Back in Time: White Pine Village

White Pine Collage 2 Okay, class, settle down and pay attention. Today’s lesson is history, and our field trip to Historic White Pine Village will give us a glimpse of life in 19th century Mason County, Michigan… Walk the paths and explore the buildings of a logging and farming community frozen in time. Let’s take a tour, shall we? Stay together, please!

WPV Trapper CollageThe first Europeans to arrive in Mason County, Michigan – around 1835, before it was Mason County – were the trappers. Foremost among them was William Quevillon, who built this log cabin in 1850. Five years later Quevillon was appointed postmaster, and this tiny cabin became the first authorized post office in Mason County, while still housing a family of six. Think your mail is slow and expensive? Postage on a letter to a nearby town was 50 cents, and mail was delivered just four times a year!

1847 saw the first permanent settlers. Burr Caswell, his wife and four children arrived by schooner. With no proper harbor at the time, the family’s livestock had to swim to shore. The coast was a dense wilderness of tall pine trees, wolves and other critters, and the closest settler was in Manistee, 30 miles away. Did I mention it snows 90” a year here? WPV Courthouse CollageBy 1855, there were enough settlers to form Mason County, and Caswell’s frame house did double duty as the county seat. With the family upstairs, the main floor became the courtroom. The jail was this comfy space in the basement. The county seat moved to Lincoln Village in 1861, and the Caswells got their home back.

WPV Lumber CollageWith all those tall pine trees, it was inevitable that lumbering would become the predominate industry in the area. The first mill was built on Pere Marquette Lake in the late 1840s. Other mills followed -14 on Pere Marquette Lake alone – and by the 1870s, business was booming. The sawmill shed pictured holds a 48’ portable sawmill that would have been moved from camp to camp. The railroad arrived around 1875. Competition was fierce among the lumber barons, but by 1910, the lumber industry was collapsing, as the timber supply had become completely depleted.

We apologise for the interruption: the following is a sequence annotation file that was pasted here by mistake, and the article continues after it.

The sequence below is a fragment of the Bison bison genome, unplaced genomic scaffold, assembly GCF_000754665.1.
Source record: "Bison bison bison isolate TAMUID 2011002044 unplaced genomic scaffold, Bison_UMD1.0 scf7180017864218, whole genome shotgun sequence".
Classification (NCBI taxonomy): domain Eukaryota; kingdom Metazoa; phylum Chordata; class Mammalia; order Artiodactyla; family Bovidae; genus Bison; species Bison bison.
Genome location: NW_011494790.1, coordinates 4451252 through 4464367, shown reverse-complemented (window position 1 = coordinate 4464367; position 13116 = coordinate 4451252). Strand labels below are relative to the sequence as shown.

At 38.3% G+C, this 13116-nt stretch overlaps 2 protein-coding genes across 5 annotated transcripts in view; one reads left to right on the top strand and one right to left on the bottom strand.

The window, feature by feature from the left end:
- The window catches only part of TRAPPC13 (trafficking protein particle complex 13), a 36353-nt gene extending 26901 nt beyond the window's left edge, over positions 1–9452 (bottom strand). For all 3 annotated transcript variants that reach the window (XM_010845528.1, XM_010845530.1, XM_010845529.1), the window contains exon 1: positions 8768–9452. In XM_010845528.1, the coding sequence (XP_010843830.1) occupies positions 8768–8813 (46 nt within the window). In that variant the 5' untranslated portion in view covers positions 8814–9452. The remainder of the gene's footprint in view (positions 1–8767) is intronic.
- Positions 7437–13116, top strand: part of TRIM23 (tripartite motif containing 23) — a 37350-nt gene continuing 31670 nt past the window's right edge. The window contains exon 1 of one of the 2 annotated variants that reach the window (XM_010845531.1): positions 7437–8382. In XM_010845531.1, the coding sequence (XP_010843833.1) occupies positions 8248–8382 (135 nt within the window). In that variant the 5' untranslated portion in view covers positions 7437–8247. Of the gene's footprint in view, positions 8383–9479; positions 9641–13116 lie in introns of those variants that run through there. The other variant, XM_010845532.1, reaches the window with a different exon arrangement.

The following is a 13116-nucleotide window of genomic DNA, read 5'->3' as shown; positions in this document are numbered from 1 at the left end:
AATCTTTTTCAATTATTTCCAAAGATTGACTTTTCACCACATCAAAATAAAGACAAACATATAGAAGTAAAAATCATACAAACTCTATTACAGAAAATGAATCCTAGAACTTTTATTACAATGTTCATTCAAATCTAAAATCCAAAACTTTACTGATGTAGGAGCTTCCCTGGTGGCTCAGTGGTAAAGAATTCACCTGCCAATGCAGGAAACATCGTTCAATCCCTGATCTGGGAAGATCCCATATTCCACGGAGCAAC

WPV Firehouse Collage In a lumbering community, fires were a constant threat, so fire departments were needed. Ludington’s first fire house was  organized in 1883. The fire engine is a 1928 model.

WPV Farmhouse CollageFarming was and continues to be very important in Mason County. In 1880, Thomas Burns Sr. paid $1,190 for 80 acres of land to raise apples, peaches, cherries, vegetables, chickens, cows and grain. Thomas and his wife Mary had nine children, all of whom were needed to keep the farm running. Cooking was done on a wood stove, washing on the back porch, and – ahem – other things in the outhouse. The tiny bedrooms are just barely bigger than the beds they house.

WPV Barn Collage The Burns family would have had a barn similar to this, built without nails. The windmill was used to pump water from the well. A typical farm would use many pieces of machinery, including plows, hay loaders, grain drills, wagons and corn binders.

WPV Schoolhouse CollageThe Burns children would have attended a school – in the winter only – like the Marchido Schoolhouse, built around 1895. Imagine going to school every day here – kids of all ages together with one teacher, wood stove for heat, outside privy. Every child has a slate and desk, there’s a piano in one corner, and even a dunce cap. Better behave yourself!

WPV Store Collage Every town needs a General Store. There are all kinds of items for sale here: soaps, spices, dishes, dry goods, barrels of flour and molasses, axes, pots, pens and paper, buttons, even saddles.

MI White Pine - 10 Chapel_5519ascThe simple architecture of White Pine Chapel is typical of Protestant churches of the community.

If you’ve visited my Michigan gallery page, you will be familiar with Epworth Heights. To put the Methodist resort in historical perspective, it was founded in 1894, with the first cottages built the following year. Imagine – just 47 years after the arrival of the first permanent settlers, Mason County is popular enough to  have its own resort!


White Pine logs, Michigan, ca. 1910

CONSERVATION PIECE: Commercial logging in Western Michigan in the late 1800s had a devastating effect on the environment. Wide scale clearcutting left a landscape of stumps and woody debris; erosion was widespread, and fires frequently broke out. Furthermore, these areas were intentionally burned to provide farmland, which they were ill-suited for.